I just finished correcting the proofs for a 24-page article that, through the time-bending magic of academic publishing, is forthcoming in the Summer 2007 issue of the International Journal of the Classical Tradition, published by the Institute for the Classical Tradition at Boston University. The article is titled: "'A Mirror of the Times': The Catilinarian Conspiracy in Eighteenth-Century British and American Political Thought." I know you will all be rushing out to get your own personal copy!
Catiline, in case you've forgotten, was a dissolute Roman aristocrat who, in 64 BCE, launched a conspiracy to overthrow the republican government in Rome, attempting to win the people to his side with promises of debt relief. When the conspiracy was unmasked, some the conspirators were captured and, after a debate in the Senate, executed on the orders of the consul for that year, Marcus Tullius Cicero. In the Senate debates, Cicero delivered his most famous speeches, the Catilinarian orations. O tempora! O mores! After the fact, the historian Sallust wrote a short history of the conspiracy and of the government response (which, curiously, downplays Cicero's role).
Abstract: In the eighteenth century, the Catilinarian conspiracy, as portrayed by Sallust and Cicero, provided a cautionary tale for British and American political writers, both Whig and Tory, about the destabilizing nature of debt and the dangers of radical democracy. In the wake of the South Sea Bubble crisis of the early 1720s, writers like Thomas Gordon used the conspiracy to expose the dangers of political demagoguery and the precarious luxury that accompanied expanded credit. During the American Revolutionary period, Tories and Federalists branded as "Catilines" those who, like Daniel Shays, mobilized the forces of radical democracy with the promise of debt relief. Throughout the eighteenth century, Catiline represented the danger to a mixed constitution of demagogues who attempted to rally the democratic element in society against the privileges of the patrician class.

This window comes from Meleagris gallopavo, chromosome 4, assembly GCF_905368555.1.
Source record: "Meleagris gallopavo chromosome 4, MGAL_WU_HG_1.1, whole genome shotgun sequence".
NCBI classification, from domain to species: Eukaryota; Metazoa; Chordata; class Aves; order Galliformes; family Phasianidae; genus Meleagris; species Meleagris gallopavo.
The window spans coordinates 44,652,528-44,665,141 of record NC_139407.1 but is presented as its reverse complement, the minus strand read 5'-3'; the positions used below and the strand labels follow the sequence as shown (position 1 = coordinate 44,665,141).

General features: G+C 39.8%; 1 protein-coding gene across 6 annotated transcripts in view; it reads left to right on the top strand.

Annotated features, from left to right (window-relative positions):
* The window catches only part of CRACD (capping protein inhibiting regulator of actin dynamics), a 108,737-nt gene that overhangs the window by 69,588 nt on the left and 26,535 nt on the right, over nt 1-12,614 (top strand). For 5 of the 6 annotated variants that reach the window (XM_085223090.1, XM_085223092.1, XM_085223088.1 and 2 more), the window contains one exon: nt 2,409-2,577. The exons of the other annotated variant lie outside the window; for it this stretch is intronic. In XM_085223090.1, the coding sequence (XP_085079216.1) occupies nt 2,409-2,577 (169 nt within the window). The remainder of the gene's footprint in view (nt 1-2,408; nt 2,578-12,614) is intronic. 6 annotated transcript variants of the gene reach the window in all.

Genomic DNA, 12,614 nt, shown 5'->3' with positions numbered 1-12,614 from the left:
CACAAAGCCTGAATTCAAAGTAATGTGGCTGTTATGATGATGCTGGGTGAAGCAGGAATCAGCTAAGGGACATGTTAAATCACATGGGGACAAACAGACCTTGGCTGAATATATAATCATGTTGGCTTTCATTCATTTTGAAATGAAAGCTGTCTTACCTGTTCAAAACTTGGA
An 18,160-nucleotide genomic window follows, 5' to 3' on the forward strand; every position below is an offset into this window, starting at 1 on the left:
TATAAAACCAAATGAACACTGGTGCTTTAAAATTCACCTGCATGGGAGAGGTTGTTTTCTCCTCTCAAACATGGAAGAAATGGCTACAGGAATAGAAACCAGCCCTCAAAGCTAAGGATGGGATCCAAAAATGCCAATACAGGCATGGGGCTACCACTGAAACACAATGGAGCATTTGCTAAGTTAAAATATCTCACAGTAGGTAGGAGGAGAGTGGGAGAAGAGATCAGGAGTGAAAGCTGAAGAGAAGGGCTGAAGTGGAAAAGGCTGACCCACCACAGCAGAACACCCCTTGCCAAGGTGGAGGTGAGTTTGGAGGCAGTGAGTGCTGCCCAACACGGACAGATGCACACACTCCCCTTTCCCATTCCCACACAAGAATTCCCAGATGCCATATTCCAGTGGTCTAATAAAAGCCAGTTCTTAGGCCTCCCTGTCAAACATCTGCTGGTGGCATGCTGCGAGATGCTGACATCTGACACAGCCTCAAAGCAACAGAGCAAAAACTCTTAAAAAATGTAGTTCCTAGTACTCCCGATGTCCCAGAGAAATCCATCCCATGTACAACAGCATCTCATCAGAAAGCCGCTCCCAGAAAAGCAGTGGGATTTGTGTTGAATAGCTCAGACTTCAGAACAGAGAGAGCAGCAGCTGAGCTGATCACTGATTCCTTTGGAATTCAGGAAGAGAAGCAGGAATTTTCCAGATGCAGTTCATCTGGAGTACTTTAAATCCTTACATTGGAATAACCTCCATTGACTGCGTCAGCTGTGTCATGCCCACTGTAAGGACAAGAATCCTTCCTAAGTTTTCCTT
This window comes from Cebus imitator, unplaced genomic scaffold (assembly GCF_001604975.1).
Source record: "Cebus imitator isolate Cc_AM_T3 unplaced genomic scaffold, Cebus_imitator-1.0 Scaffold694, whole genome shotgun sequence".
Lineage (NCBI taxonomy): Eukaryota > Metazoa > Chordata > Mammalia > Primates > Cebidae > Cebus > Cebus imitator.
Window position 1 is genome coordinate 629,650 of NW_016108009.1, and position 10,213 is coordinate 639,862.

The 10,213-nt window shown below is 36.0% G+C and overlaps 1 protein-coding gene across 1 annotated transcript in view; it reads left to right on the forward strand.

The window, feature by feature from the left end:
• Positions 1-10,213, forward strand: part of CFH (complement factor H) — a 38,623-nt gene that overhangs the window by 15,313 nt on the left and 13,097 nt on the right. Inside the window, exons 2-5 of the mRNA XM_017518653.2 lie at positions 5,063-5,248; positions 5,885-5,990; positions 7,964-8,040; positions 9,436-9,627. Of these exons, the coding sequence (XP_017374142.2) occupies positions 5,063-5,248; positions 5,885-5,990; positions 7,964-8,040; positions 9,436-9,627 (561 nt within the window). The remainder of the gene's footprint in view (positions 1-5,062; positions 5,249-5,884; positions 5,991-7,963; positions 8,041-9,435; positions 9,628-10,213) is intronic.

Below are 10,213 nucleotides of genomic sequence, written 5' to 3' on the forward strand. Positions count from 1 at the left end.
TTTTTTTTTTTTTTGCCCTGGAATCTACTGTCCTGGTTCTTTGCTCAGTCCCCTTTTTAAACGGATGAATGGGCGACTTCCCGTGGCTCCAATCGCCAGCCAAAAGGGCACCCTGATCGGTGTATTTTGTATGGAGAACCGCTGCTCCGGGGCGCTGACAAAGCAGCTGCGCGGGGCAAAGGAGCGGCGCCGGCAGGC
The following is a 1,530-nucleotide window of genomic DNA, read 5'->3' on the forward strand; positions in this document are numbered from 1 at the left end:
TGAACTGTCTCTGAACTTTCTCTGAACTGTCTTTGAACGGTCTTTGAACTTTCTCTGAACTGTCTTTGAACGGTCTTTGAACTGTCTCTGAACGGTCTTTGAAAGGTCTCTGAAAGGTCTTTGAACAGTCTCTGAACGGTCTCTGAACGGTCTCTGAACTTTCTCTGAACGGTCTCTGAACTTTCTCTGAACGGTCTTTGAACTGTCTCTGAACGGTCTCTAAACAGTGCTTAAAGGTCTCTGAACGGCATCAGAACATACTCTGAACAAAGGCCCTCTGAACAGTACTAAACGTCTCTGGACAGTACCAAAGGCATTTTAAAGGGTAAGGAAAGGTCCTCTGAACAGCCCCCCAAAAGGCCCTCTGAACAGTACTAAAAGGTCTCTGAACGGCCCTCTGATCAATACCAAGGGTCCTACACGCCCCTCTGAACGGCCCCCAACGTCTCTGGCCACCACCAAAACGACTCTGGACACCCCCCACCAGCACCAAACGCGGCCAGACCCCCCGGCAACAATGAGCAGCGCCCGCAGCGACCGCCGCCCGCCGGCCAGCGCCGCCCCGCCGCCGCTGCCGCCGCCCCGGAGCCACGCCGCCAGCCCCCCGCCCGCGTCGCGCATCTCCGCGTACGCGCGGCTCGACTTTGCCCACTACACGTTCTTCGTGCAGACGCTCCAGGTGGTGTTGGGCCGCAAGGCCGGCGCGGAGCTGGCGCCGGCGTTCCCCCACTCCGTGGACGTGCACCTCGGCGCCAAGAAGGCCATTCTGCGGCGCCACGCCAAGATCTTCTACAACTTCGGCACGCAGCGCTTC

I bet you're hooked now! I began researching the article in the winter of 2006, when I was a visiting assistant professor of classics at Carleton College, and finished writing it in the early summer of 2006. It was provisionally accepted by the editor later in the summer, after we had moved to England, and underwent a lengthy peer-review and revision process (three rounds of peer-review, each followed by revisions). Thanks to the Dean of the College, I was able to publish the article with an academic affiliation (instead of as an independent scholar), since I am officially a research associate in classics at Carleton.
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